A coalition of groups opposed to the Pebble Mine have written to Anglo American, one of the project's major partners, requesting information concerning its environmental track record and that of its subsidiaries.
According to the coalition, annual reports issued by Anglo American PLC, whose wholly owned subsidiary is a 50-50 partner in the Pebble project with a wholly owned affiliate of Northern Dynasty Minerals Ltd., indicate 723 "level 2" environmental incidents occurring between 2003 and 2007 in its worldwide operations.
Members of the groups say they want to know the details and say they are relying on Anglo's stated commitment to corporate transparency.
"Of particular interest to our organizations and businesses is your commitment that Anglo American 'will not be associated with the development of a mine that damages Alaska's Bristol Bay fishery and wildlife ...'" the groups said in an Oct. 22 letter to Anglo CEO Cynthia Carroll.
The groups also requested information concerning legal actions Anglo American has been party to over the past five years, citing Anglo's 2007 annual report that showed the company was involved in 32 cases. They further cited 15 criminal and 10 civil actions initiated against the company as described in Anglo's 2005 report.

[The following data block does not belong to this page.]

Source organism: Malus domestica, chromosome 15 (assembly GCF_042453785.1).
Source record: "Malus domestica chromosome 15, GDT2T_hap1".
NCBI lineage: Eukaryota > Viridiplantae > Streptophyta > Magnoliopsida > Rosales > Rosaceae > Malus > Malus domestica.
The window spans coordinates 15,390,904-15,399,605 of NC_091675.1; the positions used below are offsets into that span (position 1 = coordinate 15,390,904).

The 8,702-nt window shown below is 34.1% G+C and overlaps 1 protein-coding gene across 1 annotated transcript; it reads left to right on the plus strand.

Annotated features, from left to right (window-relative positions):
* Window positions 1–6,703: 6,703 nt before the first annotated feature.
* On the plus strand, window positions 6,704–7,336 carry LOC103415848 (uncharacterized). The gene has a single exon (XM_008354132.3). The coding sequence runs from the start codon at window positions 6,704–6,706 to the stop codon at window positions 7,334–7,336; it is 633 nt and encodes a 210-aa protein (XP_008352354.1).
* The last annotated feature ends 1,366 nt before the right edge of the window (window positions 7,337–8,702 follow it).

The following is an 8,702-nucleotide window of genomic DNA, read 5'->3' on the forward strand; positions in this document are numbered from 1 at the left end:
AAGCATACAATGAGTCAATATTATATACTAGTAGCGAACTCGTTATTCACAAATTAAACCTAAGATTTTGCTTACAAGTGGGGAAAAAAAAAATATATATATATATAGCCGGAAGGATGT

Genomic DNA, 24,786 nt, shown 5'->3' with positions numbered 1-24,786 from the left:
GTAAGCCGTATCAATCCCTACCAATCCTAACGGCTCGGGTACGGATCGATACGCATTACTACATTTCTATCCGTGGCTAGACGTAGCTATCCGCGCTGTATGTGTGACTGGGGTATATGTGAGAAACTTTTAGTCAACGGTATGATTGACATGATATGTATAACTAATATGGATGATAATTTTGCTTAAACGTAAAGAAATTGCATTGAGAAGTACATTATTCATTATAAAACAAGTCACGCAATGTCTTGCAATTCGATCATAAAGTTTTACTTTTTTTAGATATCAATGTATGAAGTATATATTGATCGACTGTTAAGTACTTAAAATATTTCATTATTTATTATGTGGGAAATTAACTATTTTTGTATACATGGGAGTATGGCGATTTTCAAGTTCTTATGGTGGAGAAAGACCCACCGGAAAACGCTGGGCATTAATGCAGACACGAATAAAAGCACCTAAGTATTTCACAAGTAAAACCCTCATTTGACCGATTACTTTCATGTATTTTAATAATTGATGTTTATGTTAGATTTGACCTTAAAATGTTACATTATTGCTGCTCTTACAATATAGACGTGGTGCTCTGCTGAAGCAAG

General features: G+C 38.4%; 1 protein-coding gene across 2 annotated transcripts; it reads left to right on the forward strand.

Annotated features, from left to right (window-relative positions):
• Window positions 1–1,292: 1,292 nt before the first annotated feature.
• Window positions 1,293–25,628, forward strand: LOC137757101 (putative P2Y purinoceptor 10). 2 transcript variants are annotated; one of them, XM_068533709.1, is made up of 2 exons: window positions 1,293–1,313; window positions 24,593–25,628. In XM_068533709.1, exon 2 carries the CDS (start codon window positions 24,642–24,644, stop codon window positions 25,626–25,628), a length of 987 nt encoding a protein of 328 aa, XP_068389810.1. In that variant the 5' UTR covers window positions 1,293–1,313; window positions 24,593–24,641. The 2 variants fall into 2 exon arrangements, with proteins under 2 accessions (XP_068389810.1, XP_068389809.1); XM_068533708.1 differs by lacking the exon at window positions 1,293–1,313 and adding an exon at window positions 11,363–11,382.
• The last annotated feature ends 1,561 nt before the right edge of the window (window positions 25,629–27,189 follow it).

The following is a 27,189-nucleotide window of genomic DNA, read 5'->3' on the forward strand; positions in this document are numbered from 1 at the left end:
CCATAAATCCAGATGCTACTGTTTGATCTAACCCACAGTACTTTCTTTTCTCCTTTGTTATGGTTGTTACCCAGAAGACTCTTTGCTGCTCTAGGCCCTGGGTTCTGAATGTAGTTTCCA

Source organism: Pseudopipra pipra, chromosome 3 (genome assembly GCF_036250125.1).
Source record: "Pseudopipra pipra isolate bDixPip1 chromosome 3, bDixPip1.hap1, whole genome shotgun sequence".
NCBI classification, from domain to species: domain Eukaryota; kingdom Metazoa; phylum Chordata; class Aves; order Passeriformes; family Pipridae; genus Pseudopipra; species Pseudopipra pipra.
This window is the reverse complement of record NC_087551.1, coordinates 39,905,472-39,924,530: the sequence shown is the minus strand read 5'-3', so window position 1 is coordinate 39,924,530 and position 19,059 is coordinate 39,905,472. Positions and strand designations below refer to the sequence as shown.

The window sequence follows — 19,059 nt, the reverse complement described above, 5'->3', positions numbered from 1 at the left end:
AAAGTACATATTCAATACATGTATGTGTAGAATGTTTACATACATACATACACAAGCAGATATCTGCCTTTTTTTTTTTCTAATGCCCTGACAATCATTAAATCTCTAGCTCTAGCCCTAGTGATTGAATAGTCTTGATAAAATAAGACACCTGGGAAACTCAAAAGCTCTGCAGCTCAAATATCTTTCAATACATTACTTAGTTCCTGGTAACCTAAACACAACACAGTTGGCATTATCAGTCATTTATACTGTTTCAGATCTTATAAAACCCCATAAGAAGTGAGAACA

According to the groups' letter, claims against Anglo American's Base Metals operations in Brazil and Chile included one related to a fish kill. The letter also provided a partial list of "level 2" incidents cited in Anglo American reports.
A press release accompanying the letter said that in most cases Anglo provided no details about the incidents, only describing them as having moderate impacts. In the few cases that were described, problems included substantial mine waste spills into rivers, streams, and residential areas, the groups said.
Bobby Andrew, spokesperson for the Alaska Native organization Nunamta Aulukestai, a member of the group, called Anglo's reporting without explaining "troubling," and asked the company to be "completely candid" with the Native people of Bristol Bay.
Joining the Native organization in signing the appeal to Anglo were representatives of the Alaska Independent Fishermen's Marketing Association (AIFMA), the Renewable Resources Coalition, the Bristol Bay Driftnetters' Association and Leader Creek Fisheries, who said they wanted "a better understanding" of the company's record and the risks posed to Bristol Bay salmon fishing and subsistence lifestyles by mine development.
"Even well-intentioned companies have accidents, which we can't afford at Bristol Bay," said David Harsila, a lifelong fisherman and president of AIFMA.
The groups say they fear even a moderate spill in the Bristol Bay watershed where the planned mine is located could have dramatic impacts on salmon.
"Anglo American has asked us to trust them, but first they have to be straight with us," said Lindsay Bloom, a member of AIFMA. "Accidents happen. Just look at the Exxon Valdez disaster."
Anglo CEO Carroll is located in London. An e-mail seeking comment was not immediately answered.
The proposed Pebble mine would be one of the largest such mines in the world. Tests have shown large deposits of copper, gold and molybdenum.
The mine, northwest of Iliamna, is located in the Bristol Bay watershed.
Hal Spence can be reached at firstname.lastname@example.org.
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